The original building of the villa was a one-storey house built in 1905 on behalf of Ferenc Vermes, landowner and supervising judge. It was modernised, enlarged and embellished by towers by its then-owner in 1909 – and the villa received its present form.
During World War II, it housed the German and later the Russian commandership. In the sixties and seventies of the 20th century the villa was used for leisure-time activities for children and youth. In 1988-2002 it hosted the branch office of the Slovak National Gallery. In 2005, the building was purchased by Dunaszerdahely (Dunajská Streda) Municipality and after rebuilding the Modern Hungarian Gallery moved in.
The Calvary hill was built between the urban districts Nemesszeg and Tejed in the 18th century in a form of a truncated cone of 7 m in height and 12 m in diameter, on the top of which this statue group was placed (to its former location) in 1802. In 1959 in the communist era, the Calvary hill was demolished to give way to road construction and the group of statues was first placed around the St. George Church, then exiled to Nagyudvarnok (Malé Dvorníky) and only returned back to Dunaszerdahely (Dunajská Streda) after the Gentle revolution. Today it can be found in the cemetery.
Mestský cintorín na Malodvorníckej ceste vznikol v roku 1953. Jeho významnou súčasťou sú malé sakrálne pamiatky - staré hroby a náhrobné kamene starých dunajskostredských rodín. Nájdete tu torzo náhrobku rodiny Kondé a tiež hroby a náhrobné kamene bývalých dekanov, lekárnikov a významných remeselníkov mesta.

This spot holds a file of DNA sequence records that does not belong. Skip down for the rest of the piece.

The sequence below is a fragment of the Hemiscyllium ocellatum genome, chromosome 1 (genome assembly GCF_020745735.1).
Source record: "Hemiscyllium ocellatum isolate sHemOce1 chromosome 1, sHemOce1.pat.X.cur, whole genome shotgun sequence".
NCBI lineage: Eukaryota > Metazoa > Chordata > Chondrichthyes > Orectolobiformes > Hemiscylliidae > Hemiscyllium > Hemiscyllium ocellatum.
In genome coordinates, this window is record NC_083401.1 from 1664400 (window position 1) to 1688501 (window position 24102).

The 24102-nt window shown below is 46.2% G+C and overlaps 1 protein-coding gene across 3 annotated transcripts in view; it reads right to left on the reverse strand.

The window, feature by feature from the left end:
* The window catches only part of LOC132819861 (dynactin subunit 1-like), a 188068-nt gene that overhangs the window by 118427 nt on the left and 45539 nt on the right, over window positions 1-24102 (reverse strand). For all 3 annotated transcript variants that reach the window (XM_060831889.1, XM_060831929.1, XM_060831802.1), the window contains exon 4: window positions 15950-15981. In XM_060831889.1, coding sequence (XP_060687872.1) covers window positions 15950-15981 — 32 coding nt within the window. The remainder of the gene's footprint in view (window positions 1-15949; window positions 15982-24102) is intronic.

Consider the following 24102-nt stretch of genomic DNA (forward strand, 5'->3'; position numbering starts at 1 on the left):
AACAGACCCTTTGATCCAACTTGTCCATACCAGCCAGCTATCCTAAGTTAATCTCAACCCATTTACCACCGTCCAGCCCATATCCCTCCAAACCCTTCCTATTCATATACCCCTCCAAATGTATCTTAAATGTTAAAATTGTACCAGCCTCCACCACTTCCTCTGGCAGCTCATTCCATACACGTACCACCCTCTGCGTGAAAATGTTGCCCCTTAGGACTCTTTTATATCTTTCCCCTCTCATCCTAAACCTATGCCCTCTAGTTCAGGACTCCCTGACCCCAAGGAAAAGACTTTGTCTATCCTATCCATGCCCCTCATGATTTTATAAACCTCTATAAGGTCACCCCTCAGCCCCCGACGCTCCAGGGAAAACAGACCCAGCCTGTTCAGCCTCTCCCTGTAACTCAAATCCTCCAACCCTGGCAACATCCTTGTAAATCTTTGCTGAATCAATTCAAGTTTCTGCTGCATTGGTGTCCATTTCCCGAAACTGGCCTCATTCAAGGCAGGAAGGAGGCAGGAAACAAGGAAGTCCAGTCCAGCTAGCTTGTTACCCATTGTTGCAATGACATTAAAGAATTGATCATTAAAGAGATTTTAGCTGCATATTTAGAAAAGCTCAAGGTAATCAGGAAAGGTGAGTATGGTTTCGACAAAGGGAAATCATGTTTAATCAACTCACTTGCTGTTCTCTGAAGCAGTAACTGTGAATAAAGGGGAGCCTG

The Orthodox Jewish cemetery, existing since 1740s, is city's oldest cemetery. It is the final resting place of many generations of Jewish families. Several prominent rabbis' tombs can be found among the well-tended graves, including the one of the famous Rabbi Yehuda Assad, which has become a place of pilgrimage.
V období medzi septembrom 1914 a novembrom 1918 sídlil v našom meste Cisársky a kráľovský vojenský zajatecký tábor, v ktorom v blízkosti mesta žilo 30 000 zajatcov. V cintoríne v Malom Blahove bolo pochovaných 1 500 vojenských zajatcov. Dnes cintorín chátra a nie je udržiavaný.
The statue was built from donations of the faithful of the Christian Reformed Church. Is located in a small park opposite the Reformed Church, commemorating the 2000th anniversary of the birth of Christ, the 1000th anniversary of the Hungarian Kingdom, and the 325th anniversary of the liberation of galley slaves. The sculpture is a work of art created by sculptor János Nagy.
The statue symbolises a tribute to the founder of the Hungarian Kingdom St. Stephen, symbolising unity and establishment of the Kingdom of Hungarians. The author is the sculptor György Lipcsey. It was unveiled at the ceremony on 20 August 2004.
Pamätník je darom múzea vo Várpalote. Bol odhalený 1. novembra 2008.
The two-story house built formerly as coffee house and hotel was sold by its owner, hotelier Pleyer Károly to the city administration in 1901. Since 1902 the upper part of the facility served as municipal offices, while the ground floor accommodated a pharmacy. In the building yard city prison and police station was created for the communal police. Later, as the years passed, the two-storey building has been renovated and restored several times; so it was in 1958-59 when the building was extended.
The building was reshaped again: over the entrance a tower was erected as part of the city's image transformation started according to Imre Makovecz in 1995. In no time, the resulting modified "new" City Hall has become a determining building of Dunaszerdahely cityscape and one of its symbols.